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When it comes to reopening churches in the pandemic, Supreme Court says grace ain’t groceries

Supreme Court of the United States in Washington, D.C.
Churches have to weigh the risk to congregants in opening too soon. AP Photo/Nam Y. Huh

Ross D. Silverman, Indiana University

The highest court in the land has given states some leeway in determining when and how to safely reopen places of worship during the COVID-19 pandemic. The move lends support to state officials making science-informed decisions that may inhibit church congregants from fully engaging in their faith.

In a 5-4 ruling issued close to midnight on Friday, May 29, the U.S. Supreme Court decided not to disturb the California governor’s order restricting religious service gatherings as part of its emergency pandemic response effort.

The decision is the latest turn in the debate over what places of worship may do during the lockdown and as the U.S. comes out of it. During the pandemic there have been frequent clashes as federal, state and local officials try to balance protecting the public’s health with the rights of individuals and groups to gather and practice their faith.

This is nothing new. I study public health law, ethics and policy, and I have seen how issues from vaccination exemptions to responding to the opioid crisis are steeped in such concerns.

Clashing over churches

The debate over church attendance began as soon the current crisis took hold and communities began to lockdown.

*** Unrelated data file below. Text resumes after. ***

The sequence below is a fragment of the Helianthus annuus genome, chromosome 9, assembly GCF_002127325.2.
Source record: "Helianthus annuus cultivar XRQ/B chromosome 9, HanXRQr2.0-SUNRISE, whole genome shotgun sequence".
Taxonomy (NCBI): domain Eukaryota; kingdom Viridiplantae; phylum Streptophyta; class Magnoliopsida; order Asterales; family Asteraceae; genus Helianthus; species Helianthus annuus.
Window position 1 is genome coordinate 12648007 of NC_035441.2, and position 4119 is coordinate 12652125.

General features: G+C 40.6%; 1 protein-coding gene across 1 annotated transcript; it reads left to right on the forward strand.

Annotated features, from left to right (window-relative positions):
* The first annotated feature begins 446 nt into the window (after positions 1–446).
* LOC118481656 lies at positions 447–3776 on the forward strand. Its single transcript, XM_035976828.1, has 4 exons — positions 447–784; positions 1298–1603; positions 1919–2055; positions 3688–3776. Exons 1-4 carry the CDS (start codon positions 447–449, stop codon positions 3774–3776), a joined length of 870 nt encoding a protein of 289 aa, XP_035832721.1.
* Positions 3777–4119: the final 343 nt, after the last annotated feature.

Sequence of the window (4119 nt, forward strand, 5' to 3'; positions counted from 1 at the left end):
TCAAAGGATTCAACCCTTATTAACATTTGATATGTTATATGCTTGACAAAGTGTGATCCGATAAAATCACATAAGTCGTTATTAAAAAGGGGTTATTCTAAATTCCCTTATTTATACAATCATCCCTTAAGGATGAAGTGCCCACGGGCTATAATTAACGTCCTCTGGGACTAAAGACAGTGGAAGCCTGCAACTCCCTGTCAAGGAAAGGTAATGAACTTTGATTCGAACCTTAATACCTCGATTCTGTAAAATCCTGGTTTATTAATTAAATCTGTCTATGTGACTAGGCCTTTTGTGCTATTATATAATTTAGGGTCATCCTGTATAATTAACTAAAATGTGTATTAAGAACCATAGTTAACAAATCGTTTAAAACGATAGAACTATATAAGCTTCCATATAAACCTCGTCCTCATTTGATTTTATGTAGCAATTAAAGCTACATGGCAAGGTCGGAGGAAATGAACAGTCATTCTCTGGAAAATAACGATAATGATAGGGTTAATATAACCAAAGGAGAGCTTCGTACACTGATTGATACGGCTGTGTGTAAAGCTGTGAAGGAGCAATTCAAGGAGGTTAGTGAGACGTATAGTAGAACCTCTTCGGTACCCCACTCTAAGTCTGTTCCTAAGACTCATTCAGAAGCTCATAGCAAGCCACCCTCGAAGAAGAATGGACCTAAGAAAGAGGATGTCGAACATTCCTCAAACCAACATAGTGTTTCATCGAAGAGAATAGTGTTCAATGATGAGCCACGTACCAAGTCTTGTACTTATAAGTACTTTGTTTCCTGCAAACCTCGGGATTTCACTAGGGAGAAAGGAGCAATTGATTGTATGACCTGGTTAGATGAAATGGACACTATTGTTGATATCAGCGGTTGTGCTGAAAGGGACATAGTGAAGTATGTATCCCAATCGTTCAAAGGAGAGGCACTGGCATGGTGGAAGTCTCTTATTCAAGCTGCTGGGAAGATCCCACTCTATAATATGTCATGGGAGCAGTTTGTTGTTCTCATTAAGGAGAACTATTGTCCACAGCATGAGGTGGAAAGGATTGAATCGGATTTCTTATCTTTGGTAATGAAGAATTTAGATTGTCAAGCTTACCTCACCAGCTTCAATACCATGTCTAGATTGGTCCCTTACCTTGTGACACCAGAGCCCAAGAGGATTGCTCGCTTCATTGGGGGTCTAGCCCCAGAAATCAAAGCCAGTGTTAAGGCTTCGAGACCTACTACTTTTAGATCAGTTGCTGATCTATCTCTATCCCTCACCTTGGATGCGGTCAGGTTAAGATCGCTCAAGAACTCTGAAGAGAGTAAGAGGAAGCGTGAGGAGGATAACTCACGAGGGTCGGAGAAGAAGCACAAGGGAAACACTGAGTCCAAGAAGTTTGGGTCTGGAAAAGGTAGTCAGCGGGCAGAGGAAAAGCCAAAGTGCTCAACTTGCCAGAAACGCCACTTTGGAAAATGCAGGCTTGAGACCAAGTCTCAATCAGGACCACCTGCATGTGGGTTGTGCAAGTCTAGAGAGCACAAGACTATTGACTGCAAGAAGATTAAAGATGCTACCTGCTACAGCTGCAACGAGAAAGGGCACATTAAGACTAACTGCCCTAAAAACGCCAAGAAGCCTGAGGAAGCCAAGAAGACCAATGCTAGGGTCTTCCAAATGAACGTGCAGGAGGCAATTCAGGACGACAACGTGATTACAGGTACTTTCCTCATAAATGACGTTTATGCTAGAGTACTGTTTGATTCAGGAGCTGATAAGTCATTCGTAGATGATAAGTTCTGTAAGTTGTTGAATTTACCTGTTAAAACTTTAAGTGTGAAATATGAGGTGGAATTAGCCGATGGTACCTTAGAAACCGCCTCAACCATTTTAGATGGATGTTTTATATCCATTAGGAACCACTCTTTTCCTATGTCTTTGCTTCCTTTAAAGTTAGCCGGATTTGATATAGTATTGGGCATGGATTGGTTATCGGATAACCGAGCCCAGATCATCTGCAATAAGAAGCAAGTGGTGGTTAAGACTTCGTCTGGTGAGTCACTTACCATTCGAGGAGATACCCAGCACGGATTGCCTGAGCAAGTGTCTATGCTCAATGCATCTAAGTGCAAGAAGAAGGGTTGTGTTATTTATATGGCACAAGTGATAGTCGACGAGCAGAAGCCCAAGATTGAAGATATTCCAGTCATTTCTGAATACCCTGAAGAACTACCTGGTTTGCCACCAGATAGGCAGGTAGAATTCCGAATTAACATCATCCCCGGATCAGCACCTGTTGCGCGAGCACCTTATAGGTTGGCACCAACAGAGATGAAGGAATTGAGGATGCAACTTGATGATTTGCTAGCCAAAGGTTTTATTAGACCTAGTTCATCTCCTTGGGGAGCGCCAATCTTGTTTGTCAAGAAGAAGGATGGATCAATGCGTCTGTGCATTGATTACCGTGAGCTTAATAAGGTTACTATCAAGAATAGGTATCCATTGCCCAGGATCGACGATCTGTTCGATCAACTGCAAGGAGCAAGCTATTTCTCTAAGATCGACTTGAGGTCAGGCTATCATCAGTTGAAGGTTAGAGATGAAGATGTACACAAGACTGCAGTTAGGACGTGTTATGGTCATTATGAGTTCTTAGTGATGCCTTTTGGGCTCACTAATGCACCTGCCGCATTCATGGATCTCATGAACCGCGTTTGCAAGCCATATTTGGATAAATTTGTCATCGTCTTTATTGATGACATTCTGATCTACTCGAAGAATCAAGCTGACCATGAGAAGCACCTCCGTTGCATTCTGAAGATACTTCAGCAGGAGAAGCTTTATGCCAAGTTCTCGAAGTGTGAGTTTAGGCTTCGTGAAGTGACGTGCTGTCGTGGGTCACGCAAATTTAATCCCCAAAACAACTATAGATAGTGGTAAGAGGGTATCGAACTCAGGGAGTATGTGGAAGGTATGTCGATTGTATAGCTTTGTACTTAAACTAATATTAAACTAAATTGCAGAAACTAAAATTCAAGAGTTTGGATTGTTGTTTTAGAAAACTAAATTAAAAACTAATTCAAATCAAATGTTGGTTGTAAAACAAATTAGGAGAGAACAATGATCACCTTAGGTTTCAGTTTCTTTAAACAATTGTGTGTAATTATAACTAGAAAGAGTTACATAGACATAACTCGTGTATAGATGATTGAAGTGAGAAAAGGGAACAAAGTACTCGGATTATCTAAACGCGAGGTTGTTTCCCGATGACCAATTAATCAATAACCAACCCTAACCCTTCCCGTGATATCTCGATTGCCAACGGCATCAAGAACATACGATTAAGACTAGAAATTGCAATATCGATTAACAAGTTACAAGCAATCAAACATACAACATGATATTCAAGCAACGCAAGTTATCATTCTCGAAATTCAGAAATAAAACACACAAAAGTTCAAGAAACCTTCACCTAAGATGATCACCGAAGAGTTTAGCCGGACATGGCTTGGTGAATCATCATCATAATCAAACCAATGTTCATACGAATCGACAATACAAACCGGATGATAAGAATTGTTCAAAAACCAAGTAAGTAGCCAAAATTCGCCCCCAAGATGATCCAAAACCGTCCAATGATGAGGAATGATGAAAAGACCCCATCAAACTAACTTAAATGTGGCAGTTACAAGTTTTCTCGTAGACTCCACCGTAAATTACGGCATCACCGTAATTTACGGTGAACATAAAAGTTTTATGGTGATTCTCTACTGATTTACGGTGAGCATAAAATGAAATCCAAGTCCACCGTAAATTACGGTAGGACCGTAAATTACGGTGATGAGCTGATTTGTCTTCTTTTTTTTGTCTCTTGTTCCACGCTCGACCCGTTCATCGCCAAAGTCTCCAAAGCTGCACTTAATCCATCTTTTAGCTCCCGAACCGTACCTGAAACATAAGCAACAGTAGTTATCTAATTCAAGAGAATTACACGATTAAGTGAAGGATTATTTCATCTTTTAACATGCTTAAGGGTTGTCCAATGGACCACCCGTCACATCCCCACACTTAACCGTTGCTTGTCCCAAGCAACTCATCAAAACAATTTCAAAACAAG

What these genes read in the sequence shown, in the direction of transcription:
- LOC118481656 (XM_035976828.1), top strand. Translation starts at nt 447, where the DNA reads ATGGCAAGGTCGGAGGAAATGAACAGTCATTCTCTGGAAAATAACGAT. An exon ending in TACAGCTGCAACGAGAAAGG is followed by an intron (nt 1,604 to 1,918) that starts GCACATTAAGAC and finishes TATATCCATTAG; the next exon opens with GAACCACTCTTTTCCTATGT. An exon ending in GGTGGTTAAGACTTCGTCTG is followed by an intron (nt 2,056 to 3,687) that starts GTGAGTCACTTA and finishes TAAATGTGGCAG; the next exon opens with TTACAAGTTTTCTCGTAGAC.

One of the earliest high-profile clashes involved the arrest and jailing of a Tampa Bay, Florida-area pastor. Pastor Rodney Howard-Browne, a controversial figure who has dismissed coroanvirus as a “phantom plague” held two large services in defiance of the county’s stay-at-home order and at a time when local COVID-19 cases were soaring. He was detained on May 30. But just two days after the arrest, Florida Gov. Ron DeSantis issued an executive order declaring that “attending religious services conducted in churches, synagogues and houses of worship” were to be protected as “essential activities.” He added that the state order would override any contradictory local restrictions.

By that time, President Trump had already declared that Easter would be a “beautiful time” for the U.S. economy to be reopened – a goal that put him at odds with the science and some state governors. That plan was later abandoned.

More recently, Trump described houses of worship as “essential places that provide essential services.”

But this characterization of live, in-person church services as “essential” blurs the distinct way that term was originally applied to businesses, services and employees in the crisis. “Essential” in this context referred to critical contributors to our nation’s infrastructure and workforce. They are the people involved with keeping our hospitals, food supplies, transport and utilities running, as well as law enforcement and our national defense.

But the president and many states are applying the term “essential” more broadly, as a way to signal certain values.

This is especially true when examining the mix of states’ approaches to in-person church gatherings.

States and SCOTUS

By late May, even the states hit hardest by the virus had begun to loosen their restrictions on gatherings. But when the first “stay-at-home” orders were issued, California was just one of nine states to ban live religious gatherings altogether. Meanwhile, around 20 other states initially limited live gatherings to 10 people or less. Doing so placed restrictions on church services akin to those on concerts, movie theaters or sporting events.